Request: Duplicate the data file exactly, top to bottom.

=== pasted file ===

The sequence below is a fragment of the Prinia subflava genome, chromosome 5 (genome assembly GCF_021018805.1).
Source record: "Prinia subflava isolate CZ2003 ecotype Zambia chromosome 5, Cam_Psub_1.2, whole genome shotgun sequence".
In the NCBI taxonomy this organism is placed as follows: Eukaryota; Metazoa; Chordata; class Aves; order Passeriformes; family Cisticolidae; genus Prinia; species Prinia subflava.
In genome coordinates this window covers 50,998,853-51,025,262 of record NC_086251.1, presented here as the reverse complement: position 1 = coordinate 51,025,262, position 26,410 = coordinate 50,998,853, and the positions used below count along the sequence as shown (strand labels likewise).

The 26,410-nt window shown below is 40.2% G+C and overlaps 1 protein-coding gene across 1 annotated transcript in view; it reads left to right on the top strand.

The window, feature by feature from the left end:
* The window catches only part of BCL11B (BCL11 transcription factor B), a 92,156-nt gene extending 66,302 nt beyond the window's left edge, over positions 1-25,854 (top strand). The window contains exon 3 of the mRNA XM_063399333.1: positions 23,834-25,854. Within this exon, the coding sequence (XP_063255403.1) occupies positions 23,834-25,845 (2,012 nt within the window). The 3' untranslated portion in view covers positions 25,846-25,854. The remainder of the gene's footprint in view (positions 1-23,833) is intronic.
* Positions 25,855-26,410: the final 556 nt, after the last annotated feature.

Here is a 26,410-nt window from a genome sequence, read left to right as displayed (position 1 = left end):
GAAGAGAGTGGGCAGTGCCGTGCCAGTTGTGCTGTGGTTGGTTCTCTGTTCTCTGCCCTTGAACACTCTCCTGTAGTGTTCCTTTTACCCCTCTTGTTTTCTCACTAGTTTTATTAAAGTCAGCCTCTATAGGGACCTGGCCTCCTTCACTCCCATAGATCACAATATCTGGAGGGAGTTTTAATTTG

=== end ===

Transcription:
The sequence below is a fragment of the Prinia subflava genome, chromosome 5 (genome assembly GCF_021018805.1).
Source record: "Prinia subflava isolate CZ2003 ecotype Zambia chromosome 5, Cam_Psub_1.2, whole genome shotgun sequence".
In the NCBI taxonomy this organism is placed as follows: Eukaryota; Metazoa; Chordata; class Aves; order Passeriformes; family Cisticolidae; genus Prinia; species Prinia subflava.
In genome coordinates this window covers 50,998,853-51,025,262 of record NC_086251.1, presented here as the reverse complement: position 1 = coordinate 51,025,262, position 26,410 = coordinate 50,998,853, and the positions used below count along the sequence as shown (strand labels likewise).

The 26,410-nt window shown below is 40.2% G+C and overlaps 1 protein-coding gene across 1 annotated transcript in view; it reads left to right on the top strand.

The window, feature by feature from the left end:
* The window catches only part of BCL11B (BCL11 transcription factor B), a 92,156-nt gene extending 66,302 nt beyond the window's left edge, over positions 1-25,854 (top strand). The window contains exon 3 of the mRNA XM_063399333.1: positions 23,834-25,854. Within this exon, the coding sequence (XP_063255403.1) occupies positions 23,834-25,845 (2,012 nt within the window). The 3' untranslated portion in view covers positions 25,846-25,854. The remainder of the gene's footprint in view (positions 1-23,833) is intronic.
* Positions 25,855-26,410: the final 556 nt, after the last annotated feature.

Here is a 26,410-nt window from a genome sequence, read left to right as displayed (position 1 = left end):
GAAGAGAGTGGGCAGTGCCGTGCCAGTTGTGCTGTGGTTGGTTCTCTGTTCTCTGCCCTTGAACACTCTCCTGTAGTGTTCCTTTTACCCCTCTTGTTTTCTCACTAGTTTTATTAAAGTCAGCCTCTATAGGGACCTGGCCTCCTTCACTCCCATAGATCACAATATCTGGAGGGAGTTTTAATTTG